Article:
He was doomed to die, but managed to survive, and now his mission is to revenge for the annihilation of his tribe. He is the great warrior who calls himself Volkodav, and is the last man ... See full summary »
A younger and more reluctant Hobbit, Bilbo Baggins, sets out on an "unexpected journey" to the Lonely Mountain with a spirited group of Dwarves to reclaim their stolen mountain home from a dragon named Smaug.
A medieval nobleman and his squire are accidentally transported to contemporary times by a senile sorcerer. He enlists the aid of his descendent to try to find a way to return home, all the... See full summary »
Tax collector Ning, a clumsy and easily frightened man, doesn't have any money and decides to stay overnight in an abandoned temple. Little does he know that the temple is haunted. He meets... See full summary »
He was doomed to die, but managed to survive, and now his mission is to revenge for the annihilation of his tribe. He is the great warrior who calls himself Volkodav, and is the last man from the tribe of Serie Psi (Grey Hounds). After escaping certain death, Volkodaw (accompanied by Neletuchaya Mysh) is on a mission to kill Ludoed who is responsible to what happened to Serie Psi. Written by
I admit that I rented this movie initially because I wanted to watch something 'bad'. Sometimes I do that as it's a fun mix to be able to find something to make fun of. 'Wolfhound' sounded like it would be an entertaining joke - some low budget tragedy of a movie with a bunch of men running around with swords.
However, while it wasn't the most amazing film I'd ever seen, there was very little to make fun of as I was shocked to find I actually enjoyed watching it. (Yes, the fight scenes are hokey at times, but the way it's done you kind of start to transcend the action on screen and imagine more than there is. It's hard to explain, but things are constantly moving even if it doesn't make the greatest sense.) I can understand how anyone would feel this is derivative. It didn't add too many new and original ideas, and yet there was enough interesting to keep the somewhat generic plot from becoming tedious. Wolfhound's bat is an obvious gem, but there's enough other things to wonder about the various characters (the details that are glossed over sometimes) to keep you wondering despite the somewhat plain meta-story.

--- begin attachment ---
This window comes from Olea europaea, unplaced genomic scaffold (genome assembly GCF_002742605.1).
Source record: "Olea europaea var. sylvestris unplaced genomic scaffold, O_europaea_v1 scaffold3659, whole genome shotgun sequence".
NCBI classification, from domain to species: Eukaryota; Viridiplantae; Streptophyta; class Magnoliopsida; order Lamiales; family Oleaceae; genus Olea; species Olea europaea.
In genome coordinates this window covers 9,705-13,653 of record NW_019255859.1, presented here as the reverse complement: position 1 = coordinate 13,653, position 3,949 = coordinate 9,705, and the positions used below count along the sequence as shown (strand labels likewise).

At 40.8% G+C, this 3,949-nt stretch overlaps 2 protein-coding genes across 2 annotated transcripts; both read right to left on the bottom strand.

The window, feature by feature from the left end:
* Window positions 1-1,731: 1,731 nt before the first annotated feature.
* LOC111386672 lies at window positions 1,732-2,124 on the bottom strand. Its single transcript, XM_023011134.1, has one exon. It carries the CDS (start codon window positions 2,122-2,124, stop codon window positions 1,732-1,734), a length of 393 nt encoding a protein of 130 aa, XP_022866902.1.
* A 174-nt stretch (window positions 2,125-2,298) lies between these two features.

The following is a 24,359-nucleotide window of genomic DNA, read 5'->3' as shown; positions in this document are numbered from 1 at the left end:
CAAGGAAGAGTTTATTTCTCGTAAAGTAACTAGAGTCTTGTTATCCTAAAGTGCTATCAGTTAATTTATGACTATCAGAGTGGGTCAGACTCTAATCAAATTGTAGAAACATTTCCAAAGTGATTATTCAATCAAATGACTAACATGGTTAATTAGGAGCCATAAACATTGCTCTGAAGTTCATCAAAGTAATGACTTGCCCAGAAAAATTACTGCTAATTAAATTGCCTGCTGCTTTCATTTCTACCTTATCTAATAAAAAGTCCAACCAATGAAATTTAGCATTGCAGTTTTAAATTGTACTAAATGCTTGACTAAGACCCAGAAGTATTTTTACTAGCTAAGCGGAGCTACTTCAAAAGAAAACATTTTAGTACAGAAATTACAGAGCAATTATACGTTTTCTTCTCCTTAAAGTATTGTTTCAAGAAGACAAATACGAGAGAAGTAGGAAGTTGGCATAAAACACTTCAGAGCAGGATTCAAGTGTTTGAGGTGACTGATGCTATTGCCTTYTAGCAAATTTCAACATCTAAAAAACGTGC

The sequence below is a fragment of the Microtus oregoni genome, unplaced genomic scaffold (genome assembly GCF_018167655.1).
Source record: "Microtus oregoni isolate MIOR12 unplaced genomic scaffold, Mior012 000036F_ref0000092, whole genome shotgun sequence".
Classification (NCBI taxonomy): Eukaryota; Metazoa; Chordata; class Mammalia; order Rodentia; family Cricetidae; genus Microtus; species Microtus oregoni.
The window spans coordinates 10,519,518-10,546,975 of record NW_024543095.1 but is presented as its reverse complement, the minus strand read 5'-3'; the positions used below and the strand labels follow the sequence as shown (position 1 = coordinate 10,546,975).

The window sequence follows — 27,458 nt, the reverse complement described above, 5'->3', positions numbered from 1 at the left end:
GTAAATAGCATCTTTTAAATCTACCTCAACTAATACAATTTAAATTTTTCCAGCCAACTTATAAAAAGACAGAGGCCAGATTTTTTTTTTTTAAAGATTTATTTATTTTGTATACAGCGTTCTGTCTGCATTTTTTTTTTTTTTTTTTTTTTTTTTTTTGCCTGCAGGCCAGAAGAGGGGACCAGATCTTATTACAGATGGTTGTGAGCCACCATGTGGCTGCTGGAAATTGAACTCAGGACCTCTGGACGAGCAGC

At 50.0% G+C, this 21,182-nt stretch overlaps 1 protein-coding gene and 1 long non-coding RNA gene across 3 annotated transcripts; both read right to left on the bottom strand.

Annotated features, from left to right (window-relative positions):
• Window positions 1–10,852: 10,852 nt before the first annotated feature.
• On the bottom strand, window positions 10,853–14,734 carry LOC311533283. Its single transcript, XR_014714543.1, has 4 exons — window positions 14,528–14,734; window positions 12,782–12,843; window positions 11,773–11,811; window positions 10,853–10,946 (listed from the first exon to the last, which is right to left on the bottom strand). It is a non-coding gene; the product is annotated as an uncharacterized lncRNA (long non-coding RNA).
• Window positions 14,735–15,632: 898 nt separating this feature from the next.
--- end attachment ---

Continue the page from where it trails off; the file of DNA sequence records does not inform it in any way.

Lush, interesting scenery also pops up from time to time, giving it hints of Lord of the Rings, and yet it's somehow nice not having over-exaggerated scenes.
The clincher, though, is that there was something altogether too real about the movie. More than once I found the world 'believable' thanks to subtle special effects and a kind of grittiness that makes the characters, while not altogether perfect, human. Once I was done, I was crying out in appreciation that the movie didn't drift into the usual Hollywood marketing, overacting, or other posturing drudgery. (The bat didn't talk, dance, and sing and inspire a line of breakfast cereal! Rapture!) It felt fresh and real, something altogether missing from most of the blockbuster movies I've seen recently (and thankfully devoid of the usual overpaid action-movie actors trying to upstage each other!) It may not become a favorite of mine, but it was a breath of fresh air. A movie instead of a sales pitch for a series. And I'm quite thankful for that. I hope the cast all the success in the future... hopefully without letting it go to their heads.
Also, next time maybe they can light their sets better or afford better cameras. :)
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